Helium migrates to Solana blockchain

Helium has completed the transition to Solana blockchain, which promises faster transaction speeds, scalability and better reliability.

The migration from Helium’s own blockchain to Solana started yesterday and was done over a 24-hour period. The move to Solana, which was announced last year, should give the community a lot more resources to manage its wireless networks.

A quick recap: Helium as a concept pre-dates the blockchain era; it was founded by the team at Nova Labs, which is now a sister company that operates as a separate operation, explained Helium Foundation COO Scott Sigel.

Helium’s original focus was on IoT and smart devices and in 2019, it launched blockchain as a method of incentivizing and supporting the IoT network. The idea is that anybody should be able to buy a hotspot device, install it in a home or office and provide coverage for smart devices passing by the facility.

With the transition to Solana, most of the community shouldn’t notice any difference other than the Helium network performing better, according to Sigel. The current native token, HNT, will no longer be mined by LoRaWAN hotspots, which will instead mine IOT.

Helium started down the blockchain path using its own architecture and realized that was limiting its growth, he told Fierce.  

“Solana is an absolutely fantastic partner,” he said, noting that co-founder Anatoly Yakovenko is a former Qualcomm engineer and there’s a great cultural alignment between the two teams. “Solana is in the business of building that infrastructure and building a general purpose blockchain,” so rather than Helium trying to do that, it’s turning to Solana.  

Interestingly, Sigel was the first hire by the Helium Foundation and he went full-time at the end of 2020 or early 2021. It has since grown to a team of 26 full-time employees. A new head of communications will be starting in May.

San Francisco-based Abhay Kumar started as a community contributor and was recruited to help build out the blockchain architecture and products; he became the CEO of the foundation last year.

Helium is now the largest LoRaWAN network in the world, with almost 1 million hotspots deployed and coverage in more than 77,000 towns and cities in 192 countries, according to Kumar’s blog posted today.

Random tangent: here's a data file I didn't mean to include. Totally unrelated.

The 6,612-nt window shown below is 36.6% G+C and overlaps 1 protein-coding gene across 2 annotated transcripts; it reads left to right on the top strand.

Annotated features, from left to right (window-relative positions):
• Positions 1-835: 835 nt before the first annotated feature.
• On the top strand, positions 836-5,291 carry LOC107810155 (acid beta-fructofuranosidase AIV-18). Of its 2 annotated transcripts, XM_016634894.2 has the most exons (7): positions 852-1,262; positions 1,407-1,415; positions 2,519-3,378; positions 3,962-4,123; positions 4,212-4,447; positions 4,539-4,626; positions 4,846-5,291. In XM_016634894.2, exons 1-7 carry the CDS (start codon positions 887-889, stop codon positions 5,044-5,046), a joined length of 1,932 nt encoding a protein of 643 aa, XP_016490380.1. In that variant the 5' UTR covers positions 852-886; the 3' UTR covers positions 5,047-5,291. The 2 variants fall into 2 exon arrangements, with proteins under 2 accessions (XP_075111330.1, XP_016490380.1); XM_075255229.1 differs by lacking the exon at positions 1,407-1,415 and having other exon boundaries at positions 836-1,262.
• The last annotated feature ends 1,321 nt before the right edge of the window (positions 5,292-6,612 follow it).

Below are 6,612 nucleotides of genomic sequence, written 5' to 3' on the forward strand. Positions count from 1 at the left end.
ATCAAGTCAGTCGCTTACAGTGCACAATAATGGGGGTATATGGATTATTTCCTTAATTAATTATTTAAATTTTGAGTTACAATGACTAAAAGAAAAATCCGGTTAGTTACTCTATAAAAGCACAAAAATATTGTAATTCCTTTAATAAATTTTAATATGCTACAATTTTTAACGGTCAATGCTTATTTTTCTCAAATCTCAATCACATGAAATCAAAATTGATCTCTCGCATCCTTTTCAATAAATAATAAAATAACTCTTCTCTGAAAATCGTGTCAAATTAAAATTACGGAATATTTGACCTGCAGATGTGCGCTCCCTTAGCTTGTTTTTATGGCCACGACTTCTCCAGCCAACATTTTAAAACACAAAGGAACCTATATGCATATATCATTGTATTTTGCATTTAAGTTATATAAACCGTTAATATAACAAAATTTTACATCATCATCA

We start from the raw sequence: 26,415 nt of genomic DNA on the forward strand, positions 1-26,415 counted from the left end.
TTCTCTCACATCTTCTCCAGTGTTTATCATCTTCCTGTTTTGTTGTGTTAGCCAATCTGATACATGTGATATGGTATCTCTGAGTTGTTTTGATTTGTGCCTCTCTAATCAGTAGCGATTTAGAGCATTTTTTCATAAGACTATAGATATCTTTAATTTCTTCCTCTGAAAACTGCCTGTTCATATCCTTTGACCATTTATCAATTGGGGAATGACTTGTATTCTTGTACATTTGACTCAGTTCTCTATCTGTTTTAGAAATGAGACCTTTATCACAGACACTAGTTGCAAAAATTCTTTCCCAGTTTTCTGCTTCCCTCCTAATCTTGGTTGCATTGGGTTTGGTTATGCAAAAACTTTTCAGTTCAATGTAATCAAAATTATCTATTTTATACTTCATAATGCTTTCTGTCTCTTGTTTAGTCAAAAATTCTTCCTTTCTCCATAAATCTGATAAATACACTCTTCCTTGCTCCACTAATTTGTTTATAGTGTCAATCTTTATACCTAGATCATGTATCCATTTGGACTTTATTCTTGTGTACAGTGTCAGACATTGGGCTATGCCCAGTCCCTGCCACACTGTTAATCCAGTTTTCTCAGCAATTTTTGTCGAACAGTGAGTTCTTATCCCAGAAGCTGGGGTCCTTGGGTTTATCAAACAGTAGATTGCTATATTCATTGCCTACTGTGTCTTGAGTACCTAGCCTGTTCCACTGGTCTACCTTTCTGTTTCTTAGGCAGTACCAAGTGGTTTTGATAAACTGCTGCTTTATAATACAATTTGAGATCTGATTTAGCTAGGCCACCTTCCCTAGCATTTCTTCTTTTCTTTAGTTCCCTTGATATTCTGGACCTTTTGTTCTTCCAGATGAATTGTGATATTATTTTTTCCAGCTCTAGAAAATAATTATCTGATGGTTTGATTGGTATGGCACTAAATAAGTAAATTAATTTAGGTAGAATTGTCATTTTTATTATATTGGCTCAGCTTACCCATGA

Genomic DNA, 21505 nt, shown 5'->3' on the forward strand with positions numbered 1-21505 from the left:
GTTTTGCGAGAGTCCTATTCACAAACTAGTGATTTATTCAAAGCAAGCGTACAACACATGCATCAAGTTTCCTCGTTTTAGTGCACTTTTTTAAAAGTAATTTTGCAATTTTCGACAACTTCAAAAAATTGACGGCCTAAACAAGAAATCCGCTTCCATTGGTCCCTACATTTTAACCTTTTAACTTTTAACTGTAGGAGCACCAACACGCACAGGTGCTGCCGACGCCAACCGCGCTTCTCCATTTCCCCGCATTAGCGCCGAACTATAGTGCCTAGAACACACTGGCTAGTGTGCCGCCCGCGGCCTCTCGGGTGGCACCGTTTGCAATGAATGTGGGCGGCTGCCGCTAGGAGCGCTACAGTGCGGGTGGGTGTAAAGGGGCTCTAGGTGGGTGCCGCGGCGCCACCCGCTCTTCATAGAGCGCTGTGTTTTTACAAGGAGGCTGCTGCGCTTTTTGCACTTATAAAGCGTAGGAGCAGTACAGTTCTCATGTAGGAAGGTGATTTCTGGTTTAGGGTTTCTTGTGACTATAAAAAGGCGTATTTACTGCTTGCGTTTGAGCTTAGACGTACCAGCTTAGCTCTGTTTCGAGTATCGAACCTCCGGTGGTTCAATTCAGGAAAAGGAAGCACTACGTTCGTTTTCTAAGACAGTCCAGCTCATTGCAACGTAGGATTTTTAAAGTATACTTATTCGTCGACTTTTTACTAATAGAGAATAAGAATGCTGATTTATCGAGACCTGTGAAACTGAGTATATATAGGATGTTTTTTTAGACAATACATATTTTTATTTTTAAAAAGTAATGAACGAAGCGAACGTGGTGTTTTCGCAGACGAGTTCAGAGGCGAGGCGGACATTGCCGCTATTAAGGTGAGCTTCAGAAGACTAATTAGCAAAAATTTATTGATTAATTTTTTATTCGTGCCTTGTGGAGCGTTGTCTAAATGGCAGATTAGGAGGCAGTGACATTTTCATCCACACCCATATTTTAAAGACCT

The Helium 5G network, which uses unlicensed CBRS, has deployed more than 8,000 radios in less than a year. FreedomFi sells Helium 5G hotspots as gateways. Nova Labs acquired FreedomFi last year.

According to the Helium Foundation, some of the cities with complete LoRaWAN coverage are Los Angeles, New York City, Washington, D.C., London, Zurich, Amsterdam, Istanbul, Berlin, Sydney and Lisbon.

With the move to Solana, “the network is going to be more scalable, more resilient,” and frees up more technical resources for the wireless network, Sigel said.

Crypto market decline

Given the crypto crash, how’s Helium managing? In March of last year, Helium (HNT) tokens were trading at a rate of $24.68. Today, HNT is trading at about $1.77, according to CoinGecko.

Right now, it’s very much a heads-down approach, according to Sigel. 

“We kind of keep our eyes on the wireless side of things as opposed to crypto… It’s still novel. There’s going to be ebbs and flows. Part of our job as the foundation is to make sure we’re educating the folks on where there’s real practical utility here. We’ve had some great fans in the public sector who really see the value of what we’re building.”

“I’m very optimistic about the future of what we're building,” he said. “I’m seeing a lot of energy and enthusiasm” around the Decentralized Physical Infrastructure Networks (DePIN) sector in general.